5) Intergroup Contact. This is a strategy for reducing or interrupting the reliance on implicit biases and bias-based beliefs. The focus of the interaction is to share cultural artifacts within a context of parity and equal standing (Pettigrew, 1998; Pettigrew & Tropp, 2006).

Exploring beliefs as representations of school climate allows for the potential of considering systemic remedies as supporting or reducing biased beliefs. Emerging research on systemic remedies such as social-emotional Learning (SEL) competencies, PBIS, and Response to Intervention (RTI) highlight the need for infusing culturally responsive practices within such frameworks in order to reduce disproportionate patterns (Gregory & Fergus, 2017; Vincent et al., 2011; Vincent & Tobin, 2011).

How Community Can Promote Equity in Schools

Community is the common thread that binds schools, students, and families. The importance of community in achieving equity can’t be overstated. That’s why it is incumbent upon schools to address and interrupt bias-based beliefs, particularly when communicating with students and families of color and/or low-income status.

Catapult Learning’s Professional Development solutions can help schools do just that through engaging workshop content and job-embedded coaching that support continual professional growth in the key areas of equity, cultural proficiency, and social-emotional learning. Through learning and sharing research-based practices, tools, strategies, Catapult can help districts develop positive school cultures and support optimal classroom learning environments.

Catapult’s professional development services, coaching, and programs also aim to enhance school-family-community partnerships in ways that celebrate the unique voices and experiences of all students, educators, administrators, and staff so that equity can be achieved in both the short- and long term. One such program is Catapult Learning’s Family Connections, which is designed to help bridge the gap between schools, families, and communities by strengthening a family’s ability to support the needs of children while instructing faculty and staff on the most effective ways to engage with families. Family Connections offers:

  • Education, counseling, and resource advocacy
  • Professional development and coordination services
  • Referral and support services

Learn more about Catapult Learning’s Family Connections program here.

Equity Solutions Are Within Reach

Catapult Learning offers support for educators to address bias-based beliefs and achieve equity at the school or district level. Consider the following workshops to help your district accomplish those goals.

  • Advancing Equity in the Classroom
    In this session, participants will learn how to foster meaningful teaching and learning that promotes equity by acknowledging, responding to, and celebrating students’ experiences so that student voice and agency within the learning community are recognized and amplified.
  • Cultural Competence
    Participants in this workshop will define cultural competence; examine how cultural views, attitudes, and beliefs impact the way educators interact with and respond to their students; identify the stages of cultural awareness and reflect on where they are in the process; and apply strategies and approaches to become a more culturally competent educator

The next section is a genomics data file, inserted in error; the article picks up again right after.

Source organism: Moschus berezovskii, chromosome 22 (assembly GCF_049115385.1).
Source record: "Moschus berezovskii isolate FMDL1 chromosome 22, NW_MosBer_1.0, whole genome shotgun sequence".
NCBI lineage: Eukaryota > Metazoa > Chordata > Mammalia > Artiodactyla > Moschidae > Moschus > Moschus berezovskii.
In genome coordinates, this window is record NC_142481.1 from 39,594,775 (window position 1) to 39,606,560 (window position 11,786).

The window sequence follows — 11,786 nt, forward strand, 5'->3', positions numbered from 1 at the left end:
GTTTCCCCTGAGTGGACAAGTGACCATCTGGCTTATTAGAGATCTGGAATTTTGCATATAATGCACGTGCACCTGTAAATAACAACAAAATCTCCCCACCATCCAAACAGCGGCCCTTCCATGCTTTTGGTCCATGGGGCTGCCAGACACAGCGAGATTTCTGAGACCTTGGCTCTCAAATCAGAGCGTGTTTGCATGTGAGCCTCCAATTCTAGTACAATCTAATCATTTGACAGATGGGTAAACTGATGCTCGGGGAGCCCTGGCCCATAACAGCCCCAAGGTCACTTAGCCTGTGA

• Promoting Engagement and Achievement in a Community of Learners
    To close the engagement and achievement gaps for all students, educators must make the shift from generalized instructional strategies to responsive practices that embrace different backgrounds and experiences to advance opportunity and ensure fairness in the classroom. In this session, participants will learn strategies to foster a community of learning that centers students’ experiences and amplifies their voice and agency.
  • Promoting a Safe and Positive School Climate
    Studies have found that schools can address the root causes of bullying and related forms of school violence by prioritizing the development of a positive school climate. In this session, participants will explore ways to increase trust, accountability, inclusivity, and a stronger sense of community within their school. Participants will also examine practices that promote student voice and leadership when creating a school climate in which they feel safe and supported.

In addition to these effective and engaging workshops, Catapult Learning offers high-impact coaching that utilizes research-based strategies and data analysis as well as special consulting sessions with an expert in overcoming significant disproportionality. If you’re interested in a consulting session, please contact [email protected]

To learn more, schedule a call with Catapult Learning today.


Bodenhausen, G. (1990). Stereotypes as judgmental heuristics: Evidence of circadian variations in discrimination. Psychological Science, 1(5), 319 322.

Fiske, S. (1998). Stereotyping, prejudice, and discrimination. In S. Fiske, D. Gilbert, & L. Gardner (Eds.), The handbook of social psychology (pp. 357–411). McGraw-Hill

Galinsky, A. D., & Moskowitz, G. B. (2000). Perspective-taking: Decreasing stereotype expression, stereotype accessibility, and ingroup favoritism. Journal of Personality and Social Psychology, 78(4), 708–724.

Pettigrew, T. F. (1998). Intergroup contact theory. Annual Review of Psychology, 49, 65–85.

Pettigrew, T. F., & Tropp, L. R. (2006). A meta-analytic test of intergroup contact theory. Journal of Personality and Social Psychology, 90(5), 751–783.